The Fear Chamber

In this Sunday’s New York Times magazine, political reporter Mark Leibovich profiles the meteoric rise of America’s favorite fear monger, Glenn Beck (his colleague at FOX News, Shepherd Smith, once introduced Beck’s program as “the Fear Chamber”).Palin and Beck

Beck’s ubiquity in right wing circles and this summer’s Lincoln Memorial rally make it easy to forget that his rise to fame has been recent and rapid. Beck, raised Roman Catholic before converting to Mormonism with his second wife, began his career as a shock jock morning FM radio host. After he overcame heavy drinking and depression, he left his two daughters in Connecticut to begin a talk-radio program in Florida, where CNN Headline News convinced him to try television. Moderately successful in that medium and sensing that he could have a bigger audience and more ideological companions at another network, Beck moved to FOX in January 2009. 

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Beck enjoyed earnings of over $30 million last year, with only about $2.5 million from his FOX television program. His ability to cross promote his talks, radio program, books, and rallies has made him a media, and perhaps a political, heavyweight, whose legions of followers turn to for education, talking points, analysis, “facts,” and, perhaps unknowingly, entertainment.

Leibovich’s profile highlights the truly disgusting side of Beck (he once called the wife of a rival radio host on-air to mock her after a miscarriage), to the noble (he and his wife finance and run several rehabilitation centers in the northeast), and back to the disgusting (his remarks that President Obama may hate white people or that the White House is run by Communist Marxists). Whether one loves or loathes Beck, his ability to exploit the current political climate for his own ends is remarkable. Will Beck play the role in 2010 that Rush Limbaugh did in 1994’s GOP sweep of Congress? Will he lead a movement or is he a blip on the radar? Is he good for the country? The last is a question whose answer seems even to elude him (he even penned a note to Sarah Palin asking the former governor her thoughts). Excluding an epiphany demonstrating to him that his rhetoric is indeed harmful, hurtful, and ultimately destructive to the country he claims to love, Beck’s reach doesn’t seem to be fading anytime soon. Beck, like Palin, has tapped something that resonates with large segments of the population, and we’ll have to see what he does with his newfound and increasingly loud and powerful voice. 

 

 

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Michael Cremin
8 years ago
Excluding an epiphany demonstrating to him that his rhetoric is indeed harmful, hurtful, and ultimately destructive to the country he claims to love, Beck’s reach doesn’t seem to be fading anytime soon.

Or, perhaps his epiphany will demonstrate that because he's encouraging Americans to read the Constitution, explore the thinking of our Founders, and placing their trust in God's providence, he is actually doing some good. Consider-I know it will be difficult-that, maybe, just maybe, all of Glenn Beck's fans aren't morons.
Henry Mansell
8 years ago
If the blog is about Glen Beck, why the photo of Sarah Palin?
Beth Cioffoletti
8 years ago
True prophets are able to cut through great tangles of lies.  They are rarely popular.  Glenn Beck and Sarah Palin repeat lies.  The people take comfort.  Glenn Beck and Sarah Palin reap the rewards of repeating lies.  I find this movement, which has exploded with media attention, alarming, and appreciate the honest journalists who seek to shed light on what is happening.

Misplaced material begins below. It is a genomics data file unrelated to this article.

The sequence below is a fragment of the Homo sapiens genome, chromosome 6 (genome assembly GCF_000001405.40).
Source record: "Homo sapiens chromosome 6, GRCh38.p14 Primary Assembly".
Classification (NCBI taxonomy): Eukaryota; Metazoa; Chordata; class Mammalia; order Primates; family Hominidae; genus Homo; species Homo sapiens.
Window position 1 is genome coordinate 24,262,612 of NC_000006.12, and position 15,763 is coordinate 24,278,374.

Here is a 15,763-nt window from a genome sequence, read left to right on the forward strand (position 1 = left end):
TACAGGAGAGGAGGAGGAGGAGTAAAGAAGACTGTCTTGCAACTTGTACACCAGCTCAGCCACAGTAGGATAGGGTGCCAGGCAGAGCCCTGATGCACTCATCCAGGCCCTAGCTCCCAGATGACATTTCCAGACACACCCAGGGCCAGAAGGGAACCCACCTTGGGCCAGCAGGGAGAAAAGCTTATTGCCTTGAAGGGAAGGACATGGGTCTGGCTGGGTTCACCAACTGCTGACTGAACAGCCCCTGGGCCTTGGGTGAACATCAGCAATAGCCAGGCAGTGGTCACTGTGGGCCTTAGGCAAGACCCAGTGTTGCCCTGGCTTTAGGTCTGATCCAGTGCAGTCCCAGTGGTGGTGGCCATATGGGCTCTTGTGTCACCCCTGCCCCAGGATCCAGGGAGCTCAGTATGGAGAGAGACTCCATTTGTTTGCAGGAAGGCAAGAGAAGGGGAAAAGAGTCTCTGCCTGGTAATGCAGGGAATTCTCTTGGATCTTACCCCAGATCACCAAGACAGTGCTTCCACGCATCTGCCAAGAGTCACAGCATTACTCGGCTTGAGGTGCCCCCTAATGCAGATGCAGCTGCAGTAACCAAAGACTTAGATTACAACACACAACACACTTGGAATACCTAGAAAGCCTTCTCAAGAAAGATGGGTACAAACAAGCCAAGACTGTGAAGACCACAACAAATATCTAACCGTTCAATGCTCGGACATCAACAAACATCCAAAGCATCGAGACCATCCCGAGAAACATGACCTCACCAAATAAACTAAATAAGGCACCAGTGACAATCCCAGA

Vince Killoran
8 years ago
The aspect of Beck that I think would make it most difficult for Christians to accept come by way of his endorsements.  

I was listening to his radio show last week and during the infomerical part he spoke at great length about buying gold and food "insurance"for the coming collapse of civil society.  Such fear mongering, such a siege mentality doesn't seem to fit the New Testament message of openness and engagement with the world around us.
8 years ago
I never listened to or watched or read Glenn Beck except after his name came up a couple times in the last few months.  And then I read what he had to say.  He certainly got the social justice hypocrisy right and he got the Black Liberation theology right.  So that is two for two when I went to find out what he said, he was making sense got his facts correct.  I still don't know what he has said lately but depend upon the staff here to keep me posted.
 
 
He must be getting to the people at America because he has become one of their whipping boys.  The attempted vilification of him and Sarah Palin here does not ring true with the Catholicism I was taught in Catholic schools ending with the Jesuits.  How times have changed with this particular group.  Why not discuss ideas instead of praising hit pieces by liberal media.  Or how often are the threads here hit pieces dressed up a little nicely.  I would say quite a few but certainly not all since there are some outstanding posts here.  Let's concentrate on the outstanding posts and leave the politics off this site because it reveals a not too pretty image of those in charge.
 
 
Just to point out the irony in this post, Mr. O'Loughlin says
 
''back to the disgusting ...that the White House is run by Communist Marxists ''
 
 
First or all, Obama has a socialist/communist background.  That's on the record.  It is also not saying that is what he is at the moment.  Second, it was only a few weeks ago here when other authors were expression admiration for Marxism on this site.  So maybe, Mr. O'Loughlin should talk with them to see if pointing out that there have been some Marxists in the White House is disgusting or just accurate and maybe a positive thing for these authors.
 

Beth Cioffoletti
8 years ago
"Palin's and Beck's arguments should be judged on the merits of their arguments.  Who Palin and Beck are as people is irrelevent in evaluating the validity of their arguments."

I agree wholeheartedly.   Here is one of the recent "arguments" that Glenn Beck has put out there:

Glenn Beck: